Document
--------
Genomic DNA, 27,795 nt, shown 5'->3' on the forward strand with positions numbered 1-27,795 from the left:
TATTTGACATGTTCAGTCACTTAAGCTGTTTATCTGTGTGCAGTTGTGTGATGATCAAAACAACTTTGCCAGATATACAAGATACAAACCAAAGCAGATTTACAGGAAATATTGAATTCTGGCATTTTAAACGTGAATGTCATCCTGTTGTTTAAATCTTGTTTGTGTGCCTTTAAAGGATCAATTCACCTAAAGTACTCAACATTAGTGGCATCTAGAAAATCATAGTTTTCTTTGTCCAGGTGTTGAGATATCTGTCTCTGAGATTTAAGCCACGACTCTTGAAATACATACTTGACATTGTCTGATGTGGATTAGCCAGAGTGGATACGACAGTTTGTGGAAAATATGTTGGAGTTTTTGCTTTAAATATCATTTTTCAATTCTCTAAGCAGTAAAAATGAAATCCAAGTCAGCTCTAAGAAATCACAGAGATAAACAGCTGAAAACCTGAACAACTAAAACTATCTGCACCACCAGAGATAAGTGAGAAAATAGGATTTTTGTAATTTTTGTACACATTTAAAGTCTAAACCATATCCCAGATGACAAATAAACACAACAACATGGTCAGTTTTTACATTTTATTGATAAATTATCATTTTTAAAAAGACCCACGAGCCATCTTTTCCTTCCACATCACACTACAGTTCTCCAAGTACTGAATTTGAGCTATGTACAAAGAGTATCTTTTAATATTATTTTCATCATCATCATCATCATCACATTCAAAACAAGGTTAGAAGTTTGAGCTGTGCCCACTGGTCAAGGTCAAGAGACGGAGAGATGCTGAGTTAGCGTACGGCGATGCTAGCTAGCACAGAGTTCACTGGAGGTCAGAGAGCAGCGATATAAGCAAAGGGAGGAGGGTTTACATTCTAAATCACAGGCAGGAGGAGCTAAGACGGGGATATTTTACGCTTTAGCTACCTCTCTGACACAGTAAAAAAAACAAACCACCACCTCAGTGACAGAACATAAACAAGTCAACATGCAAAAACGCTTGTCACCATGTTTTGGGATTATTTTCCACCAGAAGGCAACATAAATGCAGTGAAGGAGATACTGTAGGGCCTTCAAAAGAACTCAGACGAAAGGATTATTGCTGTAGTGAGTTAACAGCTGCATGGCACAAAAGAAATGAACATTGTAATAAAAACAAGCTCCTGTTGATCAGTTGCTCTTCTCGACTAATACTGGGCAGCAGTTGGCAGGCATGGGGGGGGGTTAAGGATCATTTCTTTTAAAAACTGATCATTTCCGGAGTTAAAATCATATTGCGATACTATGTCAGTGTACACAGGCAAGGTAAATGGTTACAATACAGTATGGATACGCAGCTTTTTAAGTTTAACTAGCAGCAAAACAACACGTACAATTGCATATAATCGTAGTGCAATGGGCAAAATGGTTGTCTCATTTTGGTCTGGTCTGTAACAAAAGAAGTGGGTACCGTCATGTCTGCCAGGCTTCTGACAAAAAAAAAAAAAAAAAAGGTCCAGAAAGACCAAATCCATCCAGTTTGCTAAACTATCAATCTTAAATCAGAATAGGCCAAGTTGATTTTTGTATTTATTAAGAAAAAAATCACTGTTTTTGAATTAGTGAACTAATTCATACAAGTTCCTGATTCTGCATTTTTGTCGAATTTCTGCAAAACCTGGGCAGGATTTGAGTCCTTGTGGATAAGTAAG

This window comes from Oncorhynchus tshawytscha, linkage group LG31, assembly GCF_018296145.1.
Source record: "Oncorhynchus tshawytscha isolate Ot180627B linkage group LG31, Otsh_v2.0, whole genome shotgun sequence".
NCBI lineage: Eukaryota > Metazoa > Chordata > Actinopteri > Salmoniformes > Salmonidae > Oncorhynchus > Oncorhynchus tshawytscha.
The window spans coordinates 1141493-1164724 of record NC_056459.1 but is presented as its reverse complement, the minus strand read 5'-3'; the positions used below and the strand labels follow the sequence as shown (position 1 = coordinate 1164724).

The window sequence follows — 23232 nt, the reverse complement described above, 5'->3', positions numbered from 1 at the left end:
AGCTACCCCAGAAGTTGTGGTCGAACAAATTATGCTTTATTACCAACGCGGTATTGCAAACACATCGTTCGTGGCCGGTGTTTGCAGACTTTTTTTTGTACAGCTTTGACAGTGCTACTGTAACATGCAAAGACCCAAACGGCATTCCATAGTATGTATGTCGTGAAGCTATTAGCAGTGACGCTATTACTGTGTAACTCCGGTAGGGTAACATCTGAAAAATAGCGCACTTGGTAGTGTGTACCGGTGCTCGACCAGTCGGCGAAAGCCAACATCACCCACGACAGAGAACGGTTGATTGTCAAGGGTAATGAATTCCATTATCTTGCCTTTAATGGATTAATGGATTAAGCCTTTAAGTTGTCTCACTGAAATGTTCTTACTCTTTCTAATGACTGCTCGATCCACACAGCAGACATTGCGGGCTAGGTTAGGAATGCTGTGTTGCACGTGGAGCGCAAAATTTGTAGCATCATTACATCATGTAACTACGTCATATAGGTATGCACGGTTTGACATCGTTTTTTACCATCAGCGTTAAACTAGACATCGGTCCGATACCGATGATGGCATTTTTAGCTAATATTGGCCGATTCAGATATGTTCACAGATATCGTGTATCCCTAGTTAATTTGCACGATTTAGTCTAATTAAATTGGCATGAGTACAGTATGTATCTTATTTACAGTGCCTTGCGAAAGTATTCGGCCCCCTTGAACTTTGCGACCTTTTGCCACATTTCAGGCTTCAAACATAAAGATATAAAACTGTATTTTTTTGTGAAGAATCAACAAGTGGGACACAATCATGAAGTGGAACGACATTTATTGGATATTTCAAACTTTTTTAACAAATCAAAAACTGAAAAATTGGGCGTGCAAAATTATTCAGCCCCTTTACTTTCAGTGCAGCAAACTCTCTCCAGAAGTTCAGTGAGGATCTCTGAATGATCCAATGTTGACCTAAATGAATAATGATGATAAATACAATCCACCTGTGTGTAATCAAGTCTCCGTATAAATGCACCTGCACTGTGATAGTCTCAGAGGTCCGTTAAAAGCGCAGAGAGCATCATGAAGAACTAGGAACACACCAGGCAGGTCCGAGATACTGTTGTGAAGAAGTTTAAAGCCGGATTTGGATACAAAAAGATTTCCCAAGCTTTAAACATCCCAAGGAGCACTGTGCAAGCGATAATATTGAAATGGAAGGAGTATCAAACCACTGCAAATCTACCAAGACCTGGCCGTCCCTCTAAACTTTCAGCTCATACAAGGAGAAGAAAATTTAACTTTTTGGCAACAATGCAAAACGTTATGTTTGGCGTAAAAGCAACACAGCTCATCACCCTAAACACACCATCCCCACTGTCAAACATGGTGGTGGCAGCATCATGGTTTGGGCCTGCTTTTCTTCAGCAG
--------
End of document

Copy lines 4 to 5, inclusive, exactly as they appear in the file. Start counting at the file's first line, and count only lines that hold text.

Source record: "Oncorhynchus tshawytscha isolate Ot180627B linkage group LG31, Otsh_v2.0, whole genome shotgun sequence".
NCBI lineage: Eukaryota > Metazoa > Chordata > Actinopteri > Salmoniformes > Salmonidae > Oncorhynchus > Oncorhynchus tshawytscha.